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Eurecnet - National Information: Belarus

National Information: Belarus

Short description of REC system in Belarus

Model. Belarus has established an institutional model of ethics review: ethical assessment and oversight of research projects are supposed to be performed on a local level at institutions, accredited by the Ministry of Health (MoH) of Belarus (these are medical universities, specialized health research institutions, hospitals and out-patient facilities – totally 81 institutions as for February 2017 [A list of the institutions, accredited by the Ministry of Health for conducting clinical trials in Belarus. Mode of access: click here to view]). RECs can only be established in state health care organizations and research institutions. All local RECs are equal in their functions and responsibilities.

National Bioethics Committee (NBC) was established in 2006 to coordinate and oversight the activity of local RECs, and is supposed to serve as an appeal body for RECs decisions. It is also supposed to serve as a consultative organ providing advice and informational support to local RECs and other organizations on wide spectrum of bioethical issues.

Scope. In Belarus, clinical trials of drugs and medical devices (CDT) are the only type of biomedical research which is legally required to be subjected to ethics review (mandatory review). However, it is left to RECs discretion to expand the scope of ethical review to other types of biomedical studies with human participants, as well as animal studies and research on biomaterials, but a committee decision in this case is just of advisory character and might not be followed.

Structure. The documents of the MoH “Statement on REC” (2008, amended in 2015) and “Technical Code of established good clinical practice” (2009, amended in 2015) specify the requirements to REC functions, composition and membership. According to these documents, RECs are composed of employees of organizations which establish them. However, it is recommended that non-affiliated members and lay members are to be included in REC membership as independent experts. Membership of REC is needed to be approved by the head of an organization where REC is established. Disclosure of conflict of interests is required for all REC members before reviewing protocols, but no procedures on managing conflict of interest in decision-making exist.

There are no established requirements for education of RECs members, and no resources are provided for this. RECs have no operational budget, their reviews are free of charge for investigators, no payment is provided for REC members for their work.

Procedures. The procedures of RECs are based on internationally recognized standards of Good Clinical Practice and formulated in the “Technical Code of established good clinical practice” (2009), where they have been assembled in standard operational procedures (SOPs) to ensure uniformity of RECs’ operations.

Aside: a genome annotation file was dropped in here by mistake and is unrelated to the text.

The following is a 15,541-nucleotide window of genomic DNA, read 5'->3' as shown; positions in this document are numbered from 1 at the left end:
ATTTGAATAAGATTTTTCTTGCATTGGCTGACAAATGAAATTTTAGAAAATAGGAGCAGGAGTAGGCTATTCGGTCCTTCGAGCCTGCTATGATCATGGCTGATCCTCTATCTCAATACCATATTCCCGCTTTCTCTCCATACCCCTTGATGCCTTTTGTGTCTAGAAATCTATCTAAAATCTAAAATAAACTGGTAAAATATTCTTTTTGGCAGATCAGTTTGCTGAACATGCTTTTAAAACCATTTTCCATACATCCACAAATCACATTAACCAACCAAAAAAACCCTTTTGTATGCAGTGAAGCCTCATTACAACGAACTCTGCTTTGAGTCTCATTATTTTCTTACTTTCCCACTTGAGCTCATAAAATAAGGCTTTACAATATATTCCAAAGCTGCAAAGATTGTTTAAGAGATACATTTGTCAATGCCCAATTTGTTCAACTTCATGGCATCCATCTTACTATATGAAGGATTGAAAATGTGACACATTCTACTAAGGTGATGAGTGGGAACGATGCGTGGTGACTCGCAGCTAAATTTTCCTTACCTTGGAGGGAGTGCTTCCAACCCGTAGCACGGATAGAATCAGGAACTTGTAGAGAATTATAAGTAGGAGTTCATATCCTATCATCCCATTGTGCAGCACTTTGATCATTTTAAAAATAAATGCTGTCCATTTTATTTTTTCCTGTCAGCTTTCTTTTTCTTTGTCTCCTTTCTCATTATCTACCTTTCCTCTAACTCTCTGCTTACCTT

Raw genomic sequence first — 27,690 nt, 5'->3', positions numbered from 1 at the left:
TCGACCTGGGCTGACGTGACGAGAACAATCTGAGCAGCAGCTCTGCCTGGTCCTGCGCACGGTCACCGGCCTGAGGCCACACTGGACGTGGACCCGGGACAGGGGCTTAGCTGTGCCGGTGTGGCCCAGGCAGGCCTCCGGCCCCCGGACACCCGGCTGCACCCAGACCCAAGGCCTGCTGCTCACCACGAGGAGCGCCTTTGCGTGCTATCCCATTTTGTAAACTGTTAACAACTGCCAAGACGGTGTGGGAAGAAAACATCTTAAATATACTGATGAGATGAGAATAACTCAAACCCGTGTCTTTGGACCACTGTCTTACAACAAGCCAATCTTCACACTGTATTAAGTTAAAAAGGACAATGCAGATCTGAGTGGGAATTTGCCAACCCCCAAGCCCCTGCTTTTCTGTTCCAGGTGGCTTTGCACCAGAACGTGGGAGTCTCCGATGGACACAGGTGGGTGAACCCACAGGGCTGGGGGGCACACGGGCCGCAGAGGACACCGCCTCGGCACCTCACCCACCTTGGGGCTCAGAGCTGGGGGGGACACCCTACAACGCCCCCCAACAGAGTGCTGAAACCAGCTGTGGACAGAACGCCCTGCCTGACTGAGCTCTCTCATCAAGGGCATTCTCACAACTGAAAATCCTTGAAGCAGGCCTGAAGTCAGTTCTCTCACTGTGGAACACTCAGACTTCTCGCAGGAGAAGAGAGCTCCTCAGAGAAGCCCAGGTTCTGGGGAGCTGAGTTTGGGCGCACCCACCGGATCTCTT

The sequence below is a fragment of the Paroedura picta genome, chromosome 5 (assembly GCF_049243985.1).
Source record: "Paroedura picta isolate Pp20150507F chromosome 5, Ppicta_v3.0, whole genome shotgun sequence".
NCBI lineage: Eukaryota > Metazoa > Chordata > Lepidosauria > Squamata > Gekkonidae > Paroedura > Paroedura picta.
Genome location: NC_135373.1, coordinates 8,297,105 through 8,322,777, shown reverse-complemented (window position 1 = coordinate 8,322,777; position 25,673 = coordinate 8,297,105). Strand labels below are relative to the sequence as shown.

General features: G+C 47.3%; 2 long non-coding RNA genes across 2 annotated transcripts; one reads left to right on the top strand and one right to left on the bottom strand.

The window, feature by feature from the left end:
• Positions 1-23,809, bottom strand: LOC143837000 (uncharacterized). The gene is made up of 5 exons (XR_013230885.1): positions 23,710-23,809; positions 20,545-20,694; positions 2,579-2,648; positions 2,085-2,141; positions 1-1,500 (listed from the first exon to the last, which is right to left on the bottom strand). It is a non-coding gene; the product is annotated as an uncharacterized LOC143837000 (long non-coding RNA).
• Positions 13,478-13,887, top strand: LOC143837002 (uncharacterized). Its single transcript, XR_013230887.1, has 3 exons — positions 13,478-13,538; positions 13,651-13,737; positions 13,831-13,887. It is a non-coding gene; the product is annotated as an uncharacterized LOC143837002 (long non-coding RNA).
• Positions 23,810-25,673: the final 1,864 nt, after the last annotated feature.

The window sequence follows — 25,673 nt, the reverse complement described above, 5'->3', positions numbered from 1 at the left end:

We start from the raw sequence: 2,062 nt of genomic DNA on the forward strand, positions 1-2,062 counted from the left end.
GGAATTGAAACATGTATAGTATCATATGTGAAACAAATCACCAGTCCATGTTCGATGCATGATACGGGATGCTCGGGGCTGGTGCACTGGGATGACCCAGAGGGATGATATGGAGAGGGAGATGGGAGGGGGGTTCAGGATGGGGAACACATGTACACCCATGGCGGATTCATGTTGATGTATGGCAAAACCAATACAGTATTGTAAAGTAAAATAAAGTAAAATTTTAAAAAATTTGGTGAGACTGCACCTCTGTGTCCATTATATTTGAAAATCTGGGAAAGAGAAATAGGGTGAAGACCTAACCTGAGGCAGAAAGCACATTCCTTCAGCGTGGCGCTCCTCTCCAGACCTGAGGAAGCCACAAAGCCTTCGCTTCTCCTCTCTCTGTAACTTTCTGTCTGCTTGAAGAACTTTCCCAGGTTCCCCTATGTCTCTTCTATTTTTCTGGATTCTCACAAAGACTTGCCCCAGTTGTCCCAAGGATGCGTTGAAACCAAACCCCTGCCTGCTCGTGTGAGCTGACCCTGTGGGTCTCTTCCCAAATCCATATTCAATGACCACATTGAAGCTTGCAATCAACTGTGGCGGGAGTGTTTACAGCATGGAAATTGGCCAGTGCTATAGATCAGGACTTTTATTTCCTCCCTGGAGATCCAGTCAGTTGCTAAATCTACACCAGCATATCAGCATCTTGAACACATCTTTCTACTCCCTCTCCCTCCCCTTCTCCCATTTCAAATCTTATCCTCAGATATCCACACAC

In case of multi-center study there is a need for approval issued by all local RECs from each research site.

Networking between RECs. There are no established mechanisms of networking between RECs, and no informal mechanisms for such cooperation are in place.

Transparency. There are no publicly available databases or registers with detailed information about accepted and refused clinical trials, and there is no obligation for researchers to register CDT into the EU or international databases.

Links to laws and other regulations are available on websites of the MoH and the CETH. Several local RECs have web-sites with links to application forms and description of standard operation procedures.

    Current legislative and regulatory acts relevant to research ethics review in Belarus.
  • 1) Constitution of the Republic of Belarus (1994), mode of access: click here to view
  • 2) Law on Safety of Genetic Engineering (2005), mode of access: click here to view
  • 3) Law on Drugs (amended in 2009), mode of access: click here to view
  • 4) Law on Health Care System (amended in 2010), mode of access: click here to view
  • 5) Law on Transplantation of Human Organs and Tissues (amended in 2011), mode of access: click here to view
  • 6) National Strategy of Sustainable Development (2015), mode of access: click here to view
  • 7) Direction of the Ministry of Health for carrying out clinical trials of medical supplies and medical equipment (2008), mode of access: click here to view
  • 8) Direction of the Ministry of Health for carrying out clinical trials of drugs (2009), mode of access: click here to view
  • 9) Order of the Ministry of Health “Statement on REC” (2008, amended in 2015), mode of access: click here to view
  • 10) Technical Code of established good clinical practice (2009, amended in 2015), mode of access: click here to view

Authors: Andrei Famenka, Hanna Seliazniova, Mikalai Halabarodzka, Andrei Tsiatserkin and Andrej Vitushka.


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